The lighthouse has seen several major renovations during its 200-year history
  • North Carolina's Cape Hatteras Lighthouse is the tallest brick lighthouse in the United States.[2]
  • More troops in the Confederate Army came from North Carolina than from any other state.[6]
  • North Carolina and South Carolina originally were considered a single territory. Due to the large size of the territory, the governers of the colony officially divided it into two territories in 1712.[6]
  • North Carolina is second in the nation as a center for the banking industry.[6]
  • Built in the late 19th century by tycoon George Washington Vanderbilt II, the Biltmore Estate in North Carolina is the largest mansion in the United States.[14]
  • The owner of a rural home in Collettsville, North Carolina, has decorated the outside of his house with thousands of mugs. Tourists are welcome to bring mugs of their own to add to the collection.[3]
  • North Carolina boasts hundreds of waterfalls and over 120 species of trees.[1][12]
  • North Carolina Tobacco
    Once a cash crop, tobacco is no longer as desirable a commodity
  • Once one of North Carolina's major industries, their tobacco economy has shrunk due to lower smoking rates worldwide.[6][7]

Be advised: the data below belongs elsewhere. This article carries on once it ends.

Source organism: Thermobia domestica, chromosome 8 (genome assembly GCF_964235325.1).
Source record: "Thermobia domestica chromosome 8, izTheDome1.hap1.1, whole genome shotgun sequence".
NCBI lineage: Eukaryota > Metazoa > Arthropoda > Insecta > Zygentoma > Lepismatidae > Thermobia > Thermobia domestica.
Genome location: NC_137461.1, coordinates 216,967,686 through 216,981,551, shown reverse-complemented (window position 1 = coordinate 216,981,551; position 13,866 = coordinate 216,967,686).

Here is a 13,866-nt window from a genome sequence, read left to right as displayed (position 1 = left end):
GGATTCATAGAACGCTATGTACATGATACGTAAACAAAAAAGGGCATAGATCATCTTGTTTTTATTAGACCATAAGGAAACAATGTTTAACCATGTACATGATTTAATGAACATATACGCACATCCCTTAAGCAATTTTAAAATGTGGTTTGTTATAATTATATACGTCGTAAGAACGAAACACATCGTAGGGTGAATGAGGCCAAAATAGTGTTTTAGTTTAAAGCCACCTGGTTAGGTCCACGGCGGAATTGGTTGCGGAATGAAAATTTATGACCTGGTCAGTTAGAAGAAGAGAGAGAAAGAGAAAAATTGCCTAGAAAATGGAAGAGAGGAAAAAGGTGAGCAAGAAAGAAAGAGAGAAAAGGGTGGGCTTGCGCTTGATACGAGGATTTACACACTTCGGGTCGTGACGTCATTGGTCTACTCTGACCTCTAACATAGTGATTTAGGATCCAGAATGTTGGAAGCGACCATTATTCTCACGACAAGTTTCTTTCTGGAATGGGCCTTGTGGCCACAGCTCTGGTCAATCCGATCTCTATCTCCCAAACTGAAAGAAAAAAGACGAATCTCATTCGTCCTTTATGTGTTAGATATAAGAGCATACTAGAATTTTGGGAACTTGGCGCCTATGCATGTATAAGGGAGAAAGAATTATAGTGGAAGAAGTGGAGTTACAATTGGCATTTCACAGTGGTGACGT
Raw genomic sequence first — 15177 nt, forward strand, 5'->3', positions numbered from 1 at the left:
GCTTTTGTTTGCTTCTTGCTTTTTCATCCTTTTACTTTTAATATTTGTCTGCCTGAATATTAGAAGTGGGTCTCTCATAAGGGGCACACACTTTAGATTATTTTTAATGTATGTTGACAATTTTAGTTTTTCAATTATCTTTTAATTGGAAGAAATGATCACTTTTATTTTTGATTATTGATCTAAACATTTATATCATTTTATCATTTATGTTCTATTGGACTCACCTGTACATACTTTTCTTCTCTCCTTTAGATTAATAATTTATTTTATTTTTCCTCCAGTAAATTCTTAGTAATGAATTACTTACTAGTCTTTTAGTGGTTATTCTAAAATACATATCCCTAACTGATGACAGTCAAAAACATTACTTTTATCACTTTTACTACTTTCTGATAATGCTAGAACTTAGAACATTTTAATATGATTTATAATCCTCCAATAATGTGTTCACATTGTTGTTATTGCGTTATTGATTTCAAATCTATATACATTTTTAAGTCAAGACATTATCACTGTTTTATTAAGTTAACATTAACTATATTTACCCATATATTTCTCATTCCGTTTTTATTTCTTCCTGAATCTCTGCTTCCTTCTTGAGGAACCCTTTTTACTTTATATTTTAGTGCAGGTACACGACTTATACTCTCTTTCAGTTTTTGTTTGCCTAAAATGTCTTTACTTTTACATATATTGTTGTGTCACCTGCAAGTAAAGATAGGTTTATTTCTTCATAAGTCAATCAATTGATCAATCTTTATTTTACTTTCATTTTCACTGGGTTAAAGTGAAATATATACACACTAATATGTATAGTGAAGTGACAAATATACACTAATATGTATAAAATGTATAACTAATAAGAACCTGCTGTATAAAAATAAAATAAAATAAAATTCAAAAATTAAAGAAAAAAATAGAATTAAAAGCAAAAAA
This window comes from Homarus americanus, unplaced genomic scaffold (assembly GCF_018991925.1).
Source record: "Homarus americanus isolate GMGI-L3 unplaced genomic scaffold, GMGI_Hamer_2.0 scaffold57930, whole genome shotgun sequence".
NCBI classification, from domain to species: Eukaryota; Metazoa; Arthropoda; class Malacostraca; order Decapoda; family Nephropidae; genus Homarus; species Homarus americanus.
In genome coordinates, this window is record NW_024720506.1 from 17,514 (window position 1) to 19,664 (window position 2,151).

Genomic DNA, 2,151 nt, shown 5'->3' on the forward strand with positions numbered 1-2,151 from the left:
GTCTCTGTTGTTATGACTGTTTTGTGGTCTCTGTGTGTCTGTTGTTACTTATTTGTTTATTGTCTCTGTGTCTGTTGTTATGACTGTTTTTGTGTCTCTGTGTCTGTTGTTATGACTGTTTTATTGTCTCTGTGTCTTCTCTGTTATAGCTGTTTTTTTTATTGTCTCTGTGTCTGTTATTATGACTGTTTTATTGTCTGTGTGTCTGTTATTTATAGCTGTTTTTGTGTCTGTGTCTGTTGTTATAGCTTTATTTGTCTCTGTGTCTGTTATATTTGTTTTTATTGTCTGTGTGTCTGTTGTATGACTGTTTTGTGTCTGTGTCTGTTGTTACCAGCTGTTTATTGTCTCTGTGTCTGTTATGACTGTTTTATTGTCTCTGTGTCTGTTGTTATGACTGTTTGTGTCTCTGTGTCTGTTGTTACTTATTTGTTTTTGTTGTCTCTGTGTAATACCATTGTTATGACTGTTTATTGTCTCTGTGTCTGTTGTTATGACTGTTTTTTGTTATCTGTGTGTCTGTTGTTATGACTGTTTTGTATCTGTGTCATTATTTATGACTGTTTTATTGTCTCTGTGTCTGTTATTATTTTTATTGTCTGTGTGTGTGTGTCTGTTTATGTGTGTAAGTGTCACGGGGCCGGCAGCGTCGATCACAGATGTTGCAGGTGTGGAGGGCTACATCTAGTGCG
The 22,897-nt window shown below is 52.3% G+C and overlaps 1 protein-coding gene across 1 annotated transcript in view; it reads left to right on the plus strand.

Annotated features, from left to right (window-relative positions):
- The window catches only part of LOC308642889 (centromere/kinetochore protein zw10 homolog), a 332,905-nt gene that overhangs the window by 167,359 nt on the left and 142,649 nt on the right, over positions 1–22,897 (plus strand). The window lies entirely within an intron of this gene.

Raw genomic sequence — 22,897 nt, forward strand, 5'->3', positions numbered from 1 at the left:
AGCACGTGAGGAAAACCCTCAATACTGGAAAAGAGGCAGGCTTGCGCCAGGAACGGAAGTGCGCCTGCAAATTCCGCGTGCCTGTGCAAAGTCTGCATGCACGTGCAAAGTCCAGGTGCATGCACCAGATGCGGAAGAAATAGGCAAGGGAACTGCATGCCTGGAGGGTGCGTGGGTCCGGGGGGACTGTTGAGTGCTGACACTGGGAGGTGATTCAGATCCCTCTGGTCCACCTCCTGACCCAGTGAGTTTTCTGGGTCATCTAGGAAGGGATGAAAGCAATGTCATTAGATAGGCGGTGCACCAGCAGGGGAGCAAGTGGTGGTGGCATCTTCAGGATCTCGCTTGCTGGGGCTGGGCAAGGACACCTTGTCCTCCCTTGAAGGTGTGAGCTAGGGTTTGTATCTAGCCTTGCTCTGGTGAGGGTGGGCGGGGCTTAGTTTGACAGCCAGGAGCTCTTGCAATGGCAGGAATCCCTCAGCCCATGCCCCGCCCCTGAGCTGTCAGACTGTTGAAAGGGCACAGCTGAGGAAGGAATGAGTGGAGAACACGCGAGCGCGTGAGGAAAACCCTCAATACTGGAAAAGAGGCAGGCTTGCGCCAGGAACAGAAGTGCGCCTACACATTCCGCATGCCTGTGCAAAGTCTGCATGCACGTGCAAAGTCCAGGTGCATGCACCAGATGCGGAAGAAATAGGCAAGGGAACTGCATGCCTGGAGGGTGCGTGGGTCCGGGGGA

• Babe Ruth hit his first home run as a professional ball player in Fayetville, North Carolina, during spring training with the Baltimore Orioles. He hit his first in an official season game in Toronto.[11]
  • The carnivorous Venus flytrap plant is native to North Carolina.[18]
  • Famous inventions from North Carolina include Pepsi, putt-putt golf, barcodes, and Krispy Kreme donuts.[4]
  • North Carolina is the leading grower of sweet potatoes (or sweetpotatoes, as they spell it) in the United States.[10]
  • North Carolina is named after King Charles I of England; Carolus is the Latin version of Charles.[5]
  • Interesting North Carolina INFOGRAPHIC
    North Carolina Thumbnail